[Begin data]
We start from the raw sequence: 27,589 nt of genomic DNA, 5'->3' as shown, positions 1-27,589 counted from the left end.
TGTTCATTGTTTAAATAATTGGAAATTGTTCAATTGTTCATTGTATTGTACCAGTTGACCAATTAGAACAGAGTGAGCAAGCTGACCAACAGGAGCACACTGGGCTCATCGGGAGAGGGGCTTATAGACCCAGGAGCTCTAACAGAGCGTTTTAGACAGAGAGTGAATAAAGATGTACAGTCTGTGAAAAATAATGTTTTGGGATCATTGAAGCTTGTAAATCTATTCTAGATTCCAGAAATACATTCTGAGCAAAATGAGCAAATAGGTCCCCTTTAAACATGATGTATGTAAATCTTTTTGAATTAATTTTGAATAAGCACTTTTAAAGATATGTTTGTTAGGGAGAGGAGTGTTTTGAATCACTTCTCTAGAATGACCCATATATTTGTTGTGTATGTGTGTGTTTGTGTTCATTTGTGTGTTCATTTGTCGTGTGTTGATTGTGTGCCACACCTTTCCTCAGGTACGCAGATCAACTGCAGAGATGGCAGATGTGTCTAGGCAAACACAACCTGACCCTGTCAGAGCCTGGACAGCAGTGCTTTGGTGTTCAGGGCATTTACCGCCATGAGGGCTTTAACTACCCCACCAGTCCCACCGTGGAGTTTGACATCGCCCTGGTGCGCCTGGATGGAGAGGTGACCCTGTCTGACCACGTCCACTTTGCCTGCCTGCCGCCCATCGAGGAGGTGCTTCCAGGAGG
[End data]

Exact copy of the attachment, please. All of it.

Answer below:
We start from the raw sequence: 27,589 nt of genomic DNA, 5'->3' as shown, positions 1-27,589 counted from the left end.
TGTTCATTGTTTAAATAATTGGAAATTGTTCAATTGTTCATTGTATTGTACCAGTTGACCAATTAGAACAGAGTGAGCAAGCTGACCAACAGGAGCACACTGGGCTCATCGGGAGAGGGGCTTATAGACCCAGGAGCTCTAACAGAGCGTTTTAGACAGAGAGTGAATAAAGATGTACAGTCTGTGAAAAATAATGTTTTGGGATCATTGAAGCTTGTAAATCTATTCTAGATTCCAGAAATACATTCTGAGCAAAATGAGCAAATAGGTCCCCTTTAAACATGATGTATGTAAATCTTTTTGAATTAATTTTGAATAAGCACTTTTAAAGATATGTTTGTTAGGGAGAGGAGTGTTTTGAATCACTTCTCTAGAATGACCCATATATTTGTTGTGTATGTGTGTGTTTGTGTTCATTTGTGTGTTCATTTGTCGTGTGTTGATTGTGTGCCACACCTTTCCTCAGGTACGCAGATCAACTGCAGAGATGGCAGATGTGTCTAGGCAAACACAACCTGACCCTGTCAGAGCCTGGACAGCAGTGCTTTGGTGTTCAGGGCATTTACCGCCATGAGGGCTTTAACTACCCCACCAGTCCCACCGTGGAGTTTGACATCGCCCTGGTGCGCCTGGATGGAGAGGTGACCCTGTCTGACCACGTCCACTTTGCCTGCCTGCCGCCCATCGAGGAGGTGCTTCCAGGAGG